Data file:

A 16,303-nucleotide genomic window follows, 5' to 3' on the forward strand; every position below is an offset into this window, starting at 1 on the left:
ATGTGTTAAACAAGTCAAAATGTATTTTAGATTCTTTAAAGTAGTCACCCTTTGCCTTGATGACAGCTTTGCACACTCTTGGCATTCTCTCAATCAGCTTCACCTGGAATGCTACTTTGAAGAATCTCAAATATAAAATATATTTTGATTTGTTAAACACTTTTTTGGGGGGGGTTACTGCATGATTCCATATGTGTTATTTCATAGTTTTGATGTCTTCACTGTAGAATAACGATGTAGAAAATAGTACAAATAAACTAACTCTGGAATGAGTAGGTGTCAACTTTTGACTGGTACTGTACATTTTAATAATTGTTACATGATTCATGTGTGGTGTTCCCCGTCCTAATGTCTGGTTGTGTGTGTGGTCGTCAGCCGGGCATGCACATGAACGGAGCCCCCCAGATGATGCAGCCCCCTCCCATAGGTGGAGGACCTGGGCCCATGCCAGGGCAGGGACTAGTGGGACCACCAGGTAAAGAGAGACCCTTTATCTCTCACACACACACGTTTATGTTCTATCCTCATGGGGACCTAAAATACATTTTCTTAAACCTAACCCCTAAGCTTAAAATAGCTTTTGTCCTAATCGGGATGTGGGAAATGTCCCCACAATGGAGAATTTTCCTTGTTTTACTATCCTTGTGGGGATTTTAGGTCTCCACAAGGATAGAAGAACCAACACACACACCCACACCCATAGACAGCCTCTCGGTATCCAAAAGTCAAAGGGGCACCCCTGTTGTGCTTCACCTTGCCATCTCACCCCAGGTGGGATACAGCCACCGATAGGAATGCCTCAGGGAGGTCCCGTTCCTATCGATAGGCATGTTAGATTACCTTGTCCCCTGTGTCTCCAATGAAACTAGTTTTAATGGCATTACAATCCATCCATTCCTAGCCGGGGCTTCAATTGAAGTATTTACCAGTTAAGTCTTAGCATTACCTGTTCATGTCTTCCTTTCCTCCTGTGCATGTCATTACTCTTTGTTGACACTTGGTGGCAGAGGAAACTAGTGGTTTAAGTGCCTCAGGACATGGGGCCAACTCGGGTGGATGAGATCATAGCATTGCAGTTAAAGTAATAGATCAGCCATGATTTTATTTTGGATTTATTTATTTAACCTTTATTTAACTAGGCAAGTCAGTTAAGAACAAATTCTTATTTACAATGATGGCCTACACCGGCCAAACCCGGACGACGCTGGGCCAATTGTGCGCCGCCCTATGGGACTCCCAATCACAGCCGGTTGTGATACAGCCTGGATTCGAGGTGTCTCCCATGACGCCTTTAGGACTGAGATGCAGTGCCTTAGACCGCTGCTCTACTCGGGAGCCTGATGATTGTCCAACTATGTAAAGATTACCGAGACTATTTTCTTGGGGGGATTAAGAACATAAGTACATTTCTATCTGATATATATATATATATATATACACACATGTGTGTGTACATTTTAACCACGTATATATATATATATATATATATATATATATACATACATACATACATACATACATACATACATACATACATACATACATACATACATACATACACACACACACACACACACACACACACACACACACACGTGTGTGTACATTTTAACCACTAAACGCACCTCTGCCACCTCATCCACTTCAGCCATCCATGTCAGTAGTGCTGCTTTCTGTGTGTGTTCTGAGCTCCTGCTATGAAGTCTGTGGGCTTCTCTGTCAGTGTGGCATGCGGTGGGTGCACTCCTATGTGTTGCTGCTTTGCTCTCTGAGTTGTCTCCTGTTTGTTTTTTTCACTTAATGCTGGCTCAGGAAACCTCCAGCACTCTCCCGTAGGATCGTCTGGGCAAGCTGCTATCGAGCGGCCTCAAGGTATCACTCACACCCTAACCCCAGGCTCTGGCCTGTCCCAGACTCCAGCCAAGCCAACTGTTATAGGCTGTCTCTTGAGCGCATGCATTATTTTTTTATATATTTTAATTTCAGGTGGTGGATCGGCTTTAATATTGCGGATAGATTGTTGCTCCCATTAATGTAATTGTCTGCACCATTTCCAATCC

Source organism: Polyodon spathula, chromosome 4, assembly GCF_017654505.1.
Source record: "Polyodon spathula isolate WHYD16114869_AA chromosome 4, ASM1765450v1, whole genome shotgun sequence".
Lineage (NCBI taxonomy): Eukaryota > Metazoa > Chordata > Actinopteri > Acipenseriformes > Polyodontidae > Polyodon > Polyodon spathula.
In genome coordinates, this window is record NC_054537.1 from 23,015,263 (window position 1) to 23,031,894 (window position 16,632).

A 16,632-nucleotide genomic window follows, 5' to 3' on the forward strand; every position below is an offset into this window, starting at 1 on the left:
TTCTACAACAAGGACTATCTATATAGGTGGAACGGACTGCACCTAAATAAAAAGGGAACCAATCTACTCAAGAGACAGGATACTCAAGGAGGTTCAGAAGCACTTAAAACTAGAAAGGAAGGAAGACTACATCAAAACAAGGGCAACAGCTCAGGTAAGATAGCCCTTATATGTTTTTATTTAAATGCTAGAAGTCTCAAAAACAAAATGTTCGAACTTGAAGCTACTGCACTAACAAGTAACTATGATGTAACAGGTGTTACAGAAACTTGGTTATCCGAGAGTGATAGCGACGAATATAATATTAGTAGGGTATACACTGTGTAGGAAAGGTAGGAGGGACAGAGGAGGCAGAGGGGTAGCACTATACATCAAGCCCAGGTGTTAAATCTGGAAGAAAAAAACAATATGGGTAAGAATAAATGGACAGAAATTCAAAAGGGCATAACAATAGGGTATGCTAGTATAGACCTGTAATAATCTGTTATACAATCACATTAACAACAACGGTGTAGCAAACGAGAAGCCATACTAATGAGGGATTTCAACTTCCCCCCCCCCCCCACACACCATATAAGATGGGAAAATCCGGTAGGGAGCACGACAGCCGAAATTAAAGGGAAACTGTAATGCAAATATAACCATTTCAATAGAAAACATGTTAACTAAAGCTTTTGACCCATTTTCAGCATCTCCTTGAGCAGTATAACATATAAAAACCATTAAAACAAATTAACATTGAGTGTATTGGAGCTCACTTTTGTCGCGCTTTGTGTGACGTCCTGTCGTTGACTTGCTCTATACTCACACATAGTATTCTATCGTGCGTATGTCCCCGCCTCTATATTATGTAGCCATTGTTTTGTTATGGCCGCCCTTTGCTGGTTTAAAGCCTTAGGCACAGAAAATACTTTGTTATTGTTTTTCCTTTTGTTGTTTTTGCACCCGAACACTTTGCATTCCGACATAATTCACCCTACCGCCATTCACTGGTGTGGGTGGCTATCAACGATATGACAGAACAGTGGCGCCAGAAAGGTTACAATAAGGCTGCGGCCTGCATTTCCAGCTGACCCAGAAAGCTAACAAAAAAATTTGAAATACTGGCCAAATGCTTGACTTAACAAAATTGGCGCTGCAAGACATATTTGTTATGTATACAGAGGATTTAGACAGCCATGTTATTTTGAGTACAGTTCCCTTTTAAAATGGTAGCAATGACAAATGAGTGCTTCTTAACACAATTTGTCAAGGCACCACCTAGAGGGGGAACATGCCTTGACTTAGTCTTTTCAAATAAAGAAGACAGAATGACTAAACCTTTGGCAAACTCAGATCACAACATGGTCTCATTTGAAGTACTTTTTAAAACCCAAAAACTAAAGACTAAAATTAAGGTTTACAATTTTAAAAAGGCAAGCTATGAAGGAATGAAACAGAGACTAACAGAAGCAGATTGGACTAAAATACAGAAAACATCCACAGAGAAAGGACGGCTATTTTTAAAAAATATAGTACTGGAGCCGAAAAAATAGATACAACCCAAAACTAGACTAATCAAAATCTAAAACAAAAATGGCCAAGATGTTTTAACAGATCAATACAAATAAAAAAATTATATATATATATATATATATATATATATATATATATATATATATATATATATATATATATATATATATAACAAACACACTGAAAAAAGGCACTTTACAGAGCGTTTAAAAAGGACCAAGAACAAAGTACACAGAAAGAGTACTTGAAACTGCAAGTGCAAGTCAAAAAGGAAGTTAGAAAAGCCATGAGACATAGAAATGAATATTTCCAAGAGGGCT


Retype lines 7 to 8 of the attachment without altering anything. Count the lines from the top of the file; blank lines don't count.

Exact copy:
A 16,632-nucleotide genomic window follows, 5' to 3' on the forward strand; every position below is an offset into this window, starting at 1 on the left:
TTCTACAACAAGGACTATCTATATAGGTGGAACGGACTGCACCTAAATAAAAAGGGAACCAATCTACTCAAGAGACAGGATACTCAAGGAGGTTCAGAAGCACTTAAAACTAGAAAGGAAGGAAGACTACATCAAAACAAGGGCAACAGCTCAGGTAAGATAGCCCTTATATGTTTTTATTTAAATGCTAGAAGTCTCAAAAACAAAATGTTCGAACTTGAAGCTACTGCACTAACAAGTAACTATGATGTAACAGGTGTTACAGAAACTTGGTTATCCGAGAGTGATAGCGACGAATATAATATTAGTAGGGTATACACTGTGTAGGAAAGGTAGGAGGGACAGAGGAGGCAGAGGGGTAGCACTATACATCAAGCCCAGGTGTTAAATCTGGAAGAAAAAAACAATATGGGTAAGAATAAATGGACAGAAATTCAAAAGGGCATAACAATAGGGTATGCTAGTATAGACCTGTAATAATCTGTTATACAATCACATTAACAACAACGGTGTAGCAAACGAGAAGCCATACTAATGAGGGATTTCAACTTCCCCCCCCCCCCCACACACCATATAAGATGGGAAAATCCGGTAGGGAGCACGACAGCCGAAATTAAAGGGAAACTGTAATGCAAATATAACCATTTCAATAGAAAACATGTTAACTAAAGCTTTTGACCCATTTTCAGCATCTCCTTGAGCAGTATAACATATAAAAACCATTAAAACAAATTAACATTGAGTGTATTGGAGCTCACTTTTGTCGCGCTTTGTGTGACGTCCTGTCGTTGACTTGCTCTATACTCACACATAGTATTCTATCGTGCGTATGTCCCCGCCTCTATATTATGTAGCCATTGTTTTGTTATGGCCGCCCTTTGCTGGTTTAAAGCCTTAGGCACAGAAAATACTTTGTTATTGTTTTTCCTTTTGTTGTTTTTGCACCCGAACACTTTGCATTCCGACATAATTCACCCTACCGCCATTCACTGGTGTGGGTGGCTATCAACGATATGACAGAACAGTGGCGCCAGAAAGGTTACAATAAGGCTGCGGCCTGCATTTCCAGCTGACCCAGAAAGCTAACAAAAAAATTTGAAATACTGGCCAAATGCTTGACTTAACAAAATTGGCGCTGCAAGACATATTTGTTATGTATACAGAGGATTTAGACAGCCATGTTATTTTGAGTACAGTTCCCTTTTAAAATGGTAGCAATGACAAATGAGTGCTTCTTAACACAATTTGTCAAGGCACCACCTAGAGGGGGAACATGCCTTGACTTAGTCTTTTCAAATAAAGAAGACAGAATGACTAAACCTTTGGCAAACTCAGATCACAACATGGTCTCATTTGAAGTACTTTTTAAAACCCAAAAACTAAAGACTAAAATTAAGGTTTACAATTTTAAAAAGGCAAGCTATGAAGGAATGAAACAGAGACTAACAGAAGCAGATTGGACTAAAATACAGAAAACATCCACAGAGAAAGGACGGCTATTTTTAAAAAATATAGTACTGGAGCCGAAAAAATAGATACAACCCAAAACTAGACTAATCAAAATCTAAAACAAAAATGGCCAAGATGTTTTAACAGATCAATACAAATAAAAAAATTATATATATATATATATATATATATATATATATATATATATATATATATATATATATATATATATATATAACAAACACACTGAAAAAAGGCACTTTACAGAGCGTTTAAAAAGGACCAAGAACAAAGTACACAGAAAGAGTACTTGAAACTGCAAGTGCAAGTCAAAAAGGAAGTTAGAAAAGCCATGAGACATAGAAATGAATATTTCCAAGAGGGCT